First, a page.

“Another of the retch-making set pieces for which he became famous…”. Read on for the verdict on last night’s TV.

“The awkward truth here was that consumer ignorance is an essential ingredient of Britain’s disordered food culture…. if more of us are going to eat free-range and cruelty-free meat then all of us will have to eat less meat in total. But that may be for a different programme altogether. Meanwhile, this one at least has its heart in the right place.”
Tom Sutcliffe, The Independent

“I have, in common with most regular TV viewers, grown a bit of a thick skin where things like C4, the big supermarkets and free-range food are concerned.”
Matt Baylis, Daily Express

“Another of the retch-making set pieces for which he became famous…  I have a sneaking suspicion that the Tesco raptors will be feasting on Jimmy’s own entrails rather than ethically sourced calf before the end of the series.”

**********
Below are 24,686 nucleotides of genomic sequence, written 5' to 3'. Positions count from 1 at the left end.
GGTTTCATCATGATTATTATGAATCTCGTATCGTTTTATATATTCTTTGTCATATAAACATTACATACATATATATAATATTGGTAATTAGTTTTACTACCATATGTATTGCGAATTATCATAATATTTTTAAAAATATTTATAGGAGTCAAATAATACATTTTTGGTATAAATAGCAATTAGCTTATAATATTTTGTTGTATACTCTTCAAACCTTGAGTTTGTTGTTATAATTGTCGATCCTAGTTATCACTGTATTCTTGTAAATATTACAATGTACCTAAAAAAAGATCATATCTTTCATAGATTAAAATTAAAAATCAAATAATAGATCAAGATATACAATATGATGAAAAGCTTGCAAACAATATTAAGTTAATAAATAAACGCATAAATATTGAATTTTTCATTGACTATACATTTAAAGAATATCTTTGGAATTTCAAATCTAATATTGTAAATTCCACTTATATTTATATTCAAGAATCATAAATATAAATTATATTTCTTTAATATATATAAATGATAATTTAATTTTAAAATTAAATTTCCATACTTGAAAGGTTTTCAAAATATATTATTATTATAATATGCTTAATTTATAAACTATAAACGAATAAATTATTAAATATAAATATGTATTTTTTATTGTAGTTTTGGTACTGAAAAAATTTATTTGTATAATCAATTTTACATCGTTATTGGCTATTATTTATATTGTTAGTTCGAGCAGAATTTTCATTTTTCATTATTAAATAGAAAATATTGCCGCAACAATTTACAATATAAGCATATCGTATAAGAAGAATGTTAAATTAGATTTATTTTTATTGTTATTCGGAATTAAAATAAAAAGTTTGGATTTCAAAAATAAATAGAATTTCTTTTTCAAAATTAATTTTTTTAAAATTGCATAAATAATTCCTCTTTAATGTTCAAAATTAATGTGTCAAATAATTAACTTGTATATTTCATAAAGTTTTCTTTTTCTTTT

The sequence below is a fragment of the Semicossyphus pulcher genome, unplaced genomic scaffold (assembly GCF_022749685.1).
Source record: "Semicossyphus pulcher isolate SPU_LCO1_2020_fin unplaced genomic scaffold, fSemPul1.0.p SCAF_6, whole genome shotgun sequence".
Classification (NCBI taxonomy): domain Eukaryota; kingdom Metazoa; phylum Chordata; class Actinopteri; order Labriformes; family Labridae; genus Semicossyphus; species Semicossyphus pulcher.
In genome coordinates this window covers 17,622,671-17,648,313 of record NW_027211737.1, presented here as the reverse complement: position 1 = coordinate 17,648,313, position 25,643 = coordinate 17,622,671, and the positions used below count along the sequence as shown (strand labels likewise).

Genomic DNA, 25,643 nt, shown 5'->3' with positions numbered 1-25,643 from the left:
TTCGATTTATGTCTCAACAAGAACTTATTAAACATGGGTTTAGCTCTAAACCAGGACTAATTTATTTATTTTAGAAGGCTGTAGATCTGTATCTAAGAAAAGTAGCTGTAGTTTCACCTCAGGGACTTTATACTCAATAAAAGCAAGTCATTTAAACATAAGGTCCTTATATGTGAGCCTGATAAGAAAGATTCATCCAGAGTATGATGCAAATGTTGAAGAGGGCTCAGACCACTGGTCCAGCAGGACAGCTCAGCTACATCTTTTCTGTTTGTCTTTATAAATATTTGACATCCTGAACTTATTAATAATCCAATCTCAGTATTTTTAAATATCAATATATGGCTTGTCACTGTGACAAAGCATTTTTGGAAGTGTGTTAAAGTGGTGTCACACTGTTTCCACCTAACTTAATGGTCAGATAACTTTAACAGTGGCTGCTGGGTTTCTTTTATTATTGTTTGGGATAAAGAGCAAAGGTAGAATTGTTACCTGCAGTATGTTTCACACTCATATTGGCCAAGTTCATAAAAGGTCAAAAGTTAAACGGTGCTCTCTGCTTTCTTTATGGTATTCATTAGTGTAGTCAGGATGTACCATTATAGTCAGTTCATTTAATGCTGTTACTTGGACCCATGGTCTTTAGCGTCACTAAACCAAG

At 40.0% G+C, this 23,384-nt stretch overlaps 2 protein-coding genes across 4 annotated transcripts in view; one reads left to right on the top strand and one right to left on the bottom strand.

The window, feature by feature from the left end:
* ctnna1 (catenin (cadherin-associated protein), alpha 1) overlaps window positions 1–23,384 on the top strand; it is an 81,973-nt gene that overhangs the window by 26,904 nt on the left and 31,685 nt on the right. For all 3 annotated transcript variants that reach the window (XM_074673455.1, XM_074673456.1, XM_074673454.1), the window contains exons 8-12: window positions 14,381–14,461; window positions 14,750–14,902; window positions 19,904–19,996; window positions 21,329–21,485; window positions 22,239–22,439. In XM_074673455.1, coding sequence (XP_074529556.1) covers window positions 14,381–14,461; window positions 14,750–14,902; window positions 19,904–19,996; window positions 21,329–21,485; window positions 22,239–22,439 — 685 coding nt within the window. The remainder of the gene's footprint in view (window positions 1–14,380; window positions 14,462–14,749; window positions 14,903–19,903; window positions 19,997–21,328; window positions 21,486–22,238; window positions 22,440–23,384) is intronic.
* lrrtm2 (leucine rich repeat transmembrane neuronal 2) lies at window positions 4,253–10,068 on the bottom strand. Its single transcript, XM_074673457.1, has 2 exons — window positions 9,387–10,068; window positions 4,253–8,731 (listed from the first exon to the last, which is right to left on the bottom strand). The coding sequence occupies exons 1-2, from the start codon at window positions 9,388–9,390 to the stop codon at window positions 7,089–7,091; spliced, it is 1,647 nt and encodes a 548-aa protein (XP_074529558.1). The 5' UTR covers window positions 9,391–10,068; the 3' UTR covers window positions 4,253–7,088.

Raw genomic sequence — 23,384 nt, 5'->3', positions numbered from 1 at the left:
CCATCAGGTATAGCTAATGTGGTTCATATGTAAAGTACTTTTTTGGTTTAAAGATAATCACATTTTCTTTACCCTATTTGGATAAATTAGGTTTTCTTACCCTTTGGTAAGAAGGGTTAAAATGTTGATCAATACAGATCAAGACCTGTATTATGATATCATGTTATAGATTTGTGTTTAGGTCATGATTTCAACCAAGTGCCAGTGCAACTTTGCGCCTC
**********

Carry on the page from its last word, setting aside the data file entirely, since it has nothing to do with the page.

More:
Lucy Mangan, The Guardian 

“[It] continues to be one of the most enjoyable guilty pleasures available at the moment. Why guilty? Because the court-room scenes…are just silly…Why a pleasure then? Because none of us are entirely immune to this kind of snakes-and-ladders plotting.”
Tom Sutcliffe, The Independent

“I remain to be convinced that the brilliant Maxine Peake is not essentially miscast…or that her part is not strangely underwritten. Either the actor or the character seemed slightly overawed by the job they have to do, but I can’t tell which. But the show as a whole zips along nicely and the addition of Frances Barber…to proceedings can only be good, good news.”
Lucy Mangan, The Guardian 


“Any real sense of jeopardy was largely banished by the knowledge that the sale of a single Chippendale bespoke bookcase from the house’s collection would cover it.”
Lucy Mangan, The Guardian 


“It could have been the moment Mad Men jumped the shark, when fantastical plotting tipped its period theme of female subjugation into sexploitation. Instead, the writers and cast built a subtle, intricate work of art on this stinking marshland of a premise. It was an episode about grasping dreams and seeing them dissolve.”
Andrew Billen, The Times